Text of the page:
Mm-hmm. Yeah. Completely.
Let’s talk about Elizabeth’s character, because you said she was someone in the back of your head. Was she some New York woman that you’d met while living there? Was she just something that had popped? Where was your inspiration for her?
I think she’s an amalgamation of a lot of people. She’s all id. There’s just so much of other people in her. Frankly, sometimes, I’m wandering around New York with two iPhone chargers, a crumpled water bottle, and my flashlight on on my phone, just losing track of what I’m supposed to be doing. I’m like, “Oh. O.K. Got it,” and I’m just forgetting my password and getting really fussy. I think we all have a little bit of her in us, and yeah. She’s just like an unregulated side of all of us, I think, but yeah. I mean, New York is just such a hot spot for people like that.
That’s an understatement, and Tilda, was she just someone that you’d thought about while you were writing it? Did someone suggest her?
The script got to her, and when I was writing it, I was really not thinking about … I didn’t think that I was going to direct it. I wasn’t even sure that I was going to act in it. I was just writing. I was just having fun writing and building this world, so I wasn’t even thinking about casting or things like that. Then, the script got to her, and she wanted to do it. It was like, “Oh my God. What a dream come true. Now, this feels so real.” She brought so much to the character, and yeah. Now, it’s impossible to imagine the movie with anyone else.
You almost didn’t star in it. You weren’t sure you were even going to direct it. Do you remember when that changed? Had you pitched it to A24, and they’re like, “You should direct this”?
We were thinking about directors, and a couple of directors read it. The reaction kept being, or at least was a couple of times, “I like the script, but it feels like an already fully-formed thing. I don’t know what I would contribute to it.” Then, I was like, “Well, I do enjoy world building, and I do enjoy talking to actors. I do enjoy production.” I think I was intimidated by the amount of work maybe, so and then just sort of got over that and just did it. I’m so happy that I did, and Tilda was such a champion in being like, “No. He should direct it.” Yeah. I think there is a world where this script gets in the hand of a director, and that director casts someone, and I’m somewhere else. But I think it’d be a completely different movie.
Now that you’ve now done this experience, do you have the directing bug? Do you want to do it again?
I do. Yeah. I really want to do it again. I love it.
If you’d had your choice, would you have preferred to direct, written, or starred in this? Is there one you enjoyed more than the other?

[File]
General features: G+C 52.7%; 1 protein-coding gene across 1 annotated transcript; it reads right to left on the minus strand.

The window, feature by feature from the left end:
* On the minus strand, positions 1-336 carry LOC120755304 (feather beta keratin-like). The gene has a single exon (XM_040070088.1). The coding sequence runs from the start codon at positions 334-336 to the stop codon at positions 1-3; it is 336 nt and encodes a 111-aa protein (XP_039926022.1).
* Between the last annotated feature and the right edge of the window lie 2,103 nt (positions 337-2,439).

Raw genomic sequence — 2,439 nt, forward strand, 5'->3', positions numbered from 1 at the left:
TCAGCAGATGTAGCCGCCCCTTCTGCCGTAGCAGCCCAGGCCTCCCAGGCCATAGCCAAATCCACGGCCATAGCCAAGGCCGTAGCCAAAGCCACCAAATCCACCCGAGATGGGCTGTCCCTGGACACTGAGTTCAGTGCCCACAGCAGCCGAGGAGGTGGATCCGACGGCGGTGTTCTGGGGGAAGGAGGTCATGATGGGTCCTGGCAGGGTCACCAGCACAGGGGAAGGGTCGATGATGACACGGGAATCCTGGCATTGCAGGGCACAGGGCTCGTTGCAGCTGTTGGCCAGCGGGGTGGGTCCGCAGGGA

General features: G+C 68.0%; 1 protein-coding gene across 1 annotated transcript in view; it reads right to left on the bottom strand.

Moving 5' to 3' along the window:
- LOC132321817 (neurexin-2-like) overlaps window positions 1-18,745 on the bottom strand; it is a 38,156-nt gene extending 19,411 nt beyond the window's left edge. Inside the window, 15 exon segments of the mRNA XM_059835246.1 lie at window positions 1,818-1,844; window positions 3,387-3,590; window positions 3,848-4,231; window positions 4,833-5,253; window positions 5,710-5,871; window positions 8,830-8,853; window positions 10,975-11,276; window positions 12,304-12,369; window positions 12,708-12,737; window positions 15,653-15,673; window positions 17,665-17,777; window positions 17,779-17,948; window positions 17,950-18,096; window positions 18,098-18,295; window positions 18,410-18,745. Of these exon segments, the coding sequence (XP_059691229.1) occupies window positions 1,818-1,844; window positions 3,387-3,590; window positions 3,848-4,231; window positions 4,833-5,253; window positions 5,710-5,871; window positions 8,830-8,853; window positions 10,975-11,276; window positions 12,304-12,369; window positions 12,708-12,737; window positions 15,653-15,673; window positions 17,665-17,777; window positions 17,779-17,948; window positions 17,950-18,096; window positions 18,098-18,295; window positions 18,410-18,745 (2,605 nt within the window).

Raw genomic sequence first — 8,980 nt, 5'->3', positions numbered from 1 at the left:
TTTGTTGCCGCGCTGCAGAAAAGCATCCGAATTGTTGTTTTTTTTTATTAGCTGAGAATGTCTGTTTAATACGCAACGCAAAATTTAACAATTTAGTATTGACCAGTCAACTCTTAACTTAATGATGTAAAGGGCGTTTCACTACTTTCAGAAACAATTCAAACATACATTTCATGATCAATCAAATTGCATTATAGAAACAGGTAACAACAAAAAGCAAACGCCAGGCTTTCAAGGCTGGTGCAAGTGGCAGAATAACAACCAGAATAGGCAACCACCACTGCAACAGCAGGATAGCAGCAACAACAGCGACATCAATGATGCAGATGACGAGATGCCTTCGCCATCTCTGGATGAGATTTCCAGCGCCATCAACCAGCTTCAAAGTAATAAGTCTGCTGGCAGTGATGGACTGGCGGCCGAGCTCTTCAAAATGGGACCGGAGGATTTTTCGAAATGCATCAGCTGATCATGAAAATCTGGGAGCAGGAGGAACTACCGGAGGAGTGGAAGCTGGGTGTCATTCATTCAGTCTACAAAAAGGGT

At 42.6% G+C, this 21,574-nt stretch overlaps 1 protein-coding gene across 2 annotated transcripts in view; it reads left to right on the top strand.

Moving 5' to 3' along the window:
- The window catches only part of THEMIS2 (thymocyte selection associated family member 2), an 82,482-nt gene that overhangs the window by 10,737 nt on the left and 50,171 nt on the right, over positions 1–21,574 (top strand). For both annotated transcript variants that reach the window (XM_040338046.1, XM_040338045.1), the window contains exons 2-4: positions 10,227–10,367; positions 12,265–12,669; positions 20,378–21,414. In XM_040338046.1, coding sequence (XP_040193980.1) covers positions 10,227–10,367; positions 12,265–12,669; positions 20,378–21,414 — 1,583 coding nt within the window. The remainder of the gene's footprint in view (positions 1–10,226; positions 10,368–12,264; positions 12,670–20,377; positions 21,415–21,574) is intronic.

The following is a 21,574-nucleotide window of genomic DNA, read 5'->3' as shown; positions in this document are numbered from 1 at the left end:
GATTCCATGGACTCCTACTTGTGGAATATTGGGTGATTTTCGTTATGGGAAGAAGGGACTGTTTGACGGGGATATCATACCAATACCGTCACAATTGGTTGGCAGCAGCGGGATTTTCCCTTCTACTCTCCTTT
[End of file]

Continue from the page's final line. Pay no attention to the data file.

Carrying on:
Oh. If I absolutely had to pick, I think, because I have come up as a writer, then maybe that.
You don’t care if you star in your stuff. It’s not that important to you?
No. It’s not that important to me. I don’t have this relentless need to be seen. I really, really don’t have the thing of like, “Oh. I got invited to an event. Thank God,” or like, “Another photo shoot. Thank God.”
“Thank God the Peabody Award ceremony was canceled. I don’t have to go.” Yes.
Yeah. I mean, I like creating. I like creating things, and sometimes the process of creating things means that I am the physical manifestation of it, and sometimes it doesn’t. I can totally see myself directing work that I’m not in at all. I have certainly. Most of the things that I’ve written were at “SNL,” where I didn’t appear a single time, and I had a blast doing it. I feel that I am present, even though when I’m not physically present.
You are part of a larger New York sort of ecosystem of amazing actor, comedic actors, queer-adjacent, sort of, in many ways. Did you write the script, realize you’re directing it, and then be like, “Oh. I want to call Larry. I know Greta Lee.” Did you know who to immediately call?
Yeah. One thing that Tilda and I have in common that I didn’t realize until I started working with her is that we both like creating working community. We both like having a family of people that we like to grow with. Because a Tilda becomes a Tilda if there’s people who grow with her, and believe in what she’s doing, and see the talent, and see the potential. I am a believer in that. I don’t like the idea of casting just via auditions or something like that, or dangling parts in front of people and seeing if they get it. I write for people. I tailor parts for people, and Larry was Craigslist. River was the Bank of America teller, and that’s how we did “Los Espookys,” too, of just writing for friends. I’m a big supporter of that. I’m a big supporter of making things in community, and I’m a big supporter of working with the people that I love. I hope and I’m confident that all these people will also have their shows and will also have their movies, and I will do little bit parts in them whenever they have me. Because I really believe in moving together.
Now that you’ve got this movie that’s coming out finally in theaters, and you’ve clearly worked on it for a number of years, do you know what you’re doing next?
I don’t have another movie script that I’ve written. Early this year, I directed a, I don’t even know what to call it, a show of vignettes for HBO that, I wrote it, and I directed it. It’ll probably, I don’t know, come out at some point next year or something.
Is it…
It’s six episodes.
But they’re shorts?
They’re shorts. Yeah. It’s sort of like, I like to think of it as my take on “Fantasia” or something like that, but a budget “Fantasia.” I don’t know. It’s a bizarre little experiment that I’m very happy with. Obviously, right now, we’re paused, but..*
*Editor’s reminder: This interview took place during the WGA strike.
Oh. Right. Of course. Yes.
But yeah. I don’t know how that’s going to pan out, but I really love doing it. But I really want to make another movie. I think I just need to take the time to just sit by myself and a notebook and see what comes out.
“Problemista” opens in limited release on Friday.